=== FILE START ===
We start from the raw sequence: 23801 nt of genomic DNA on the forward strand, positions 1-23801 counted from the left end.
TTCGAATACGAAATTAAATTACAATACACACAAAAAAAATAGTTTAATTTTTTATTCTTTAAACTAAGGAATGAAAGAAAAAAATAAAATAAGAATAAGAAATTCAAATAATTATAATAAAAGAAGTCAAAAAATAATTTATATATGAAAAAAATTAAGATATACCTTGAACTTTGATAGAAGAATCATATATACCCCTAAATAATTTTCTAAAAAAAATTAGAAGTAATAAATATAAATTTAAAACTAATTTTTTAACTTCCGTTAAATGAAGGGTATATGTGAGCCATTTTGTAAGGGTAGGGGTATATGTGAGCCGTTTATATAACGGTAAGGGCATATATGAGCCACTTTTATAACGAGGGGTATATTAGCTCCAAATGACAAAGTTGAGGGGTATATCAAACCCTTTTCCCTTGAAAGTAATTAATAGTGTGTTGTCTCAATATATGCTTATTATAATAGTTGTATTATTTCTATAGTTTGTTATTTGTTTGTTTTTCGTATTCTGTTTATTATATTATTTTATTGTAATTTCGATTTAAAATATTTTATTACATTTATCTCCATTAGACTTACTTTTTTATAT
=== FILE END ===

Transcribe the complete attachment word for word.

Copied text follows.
We start from the raw sequence: 23801 nt of genomic DNA on the forward strand, positions 1-23801 counted from the left end.
TTCGAATACGAAATTAAATTACAATACACACAAAAAAAATAGTTTAATTTTTTATTCTTTAAACTAAGGAATGAAAGAAAAAAATAAAATAAGAATAAGAAATTCAAATAATTATAATAAAAGAAGTCAAAAAATAATTTATATATGAAAAAAATTAAGATATACCTTGAACTTTGATAGAAGAATCATATATACCCCTAAATAATTTTCTAAAAAAAATTAGAAGTAATAAATATAAATTTAAAACTAATTTTTTAACTTCCGTTAAATGAAGGGTATATGTGAGCCATTTTGTAAGGGTAGGGGTATATGTGAGCCGTTTATATAACGGTAAGGGCATATATGAGCCACTTTTATAACGAGGGGTATATTAGCTCCAAATGACAAAGTTGAGGGGTATATCAAACCCTTTTCCCTTGAAAGTAATTAATAGTGTGTTGTCTCAATATATGCTTATTATAATAGTTGTATTATTTCTATAGTTTGTTATTTGTTTGTTTTTCGTATTCTGTTTATTATATTATTTTATTGTAATTTCGATTTAAAATATTTTATTACATTTATCTCCATTAGACTTACTTTTTTATAT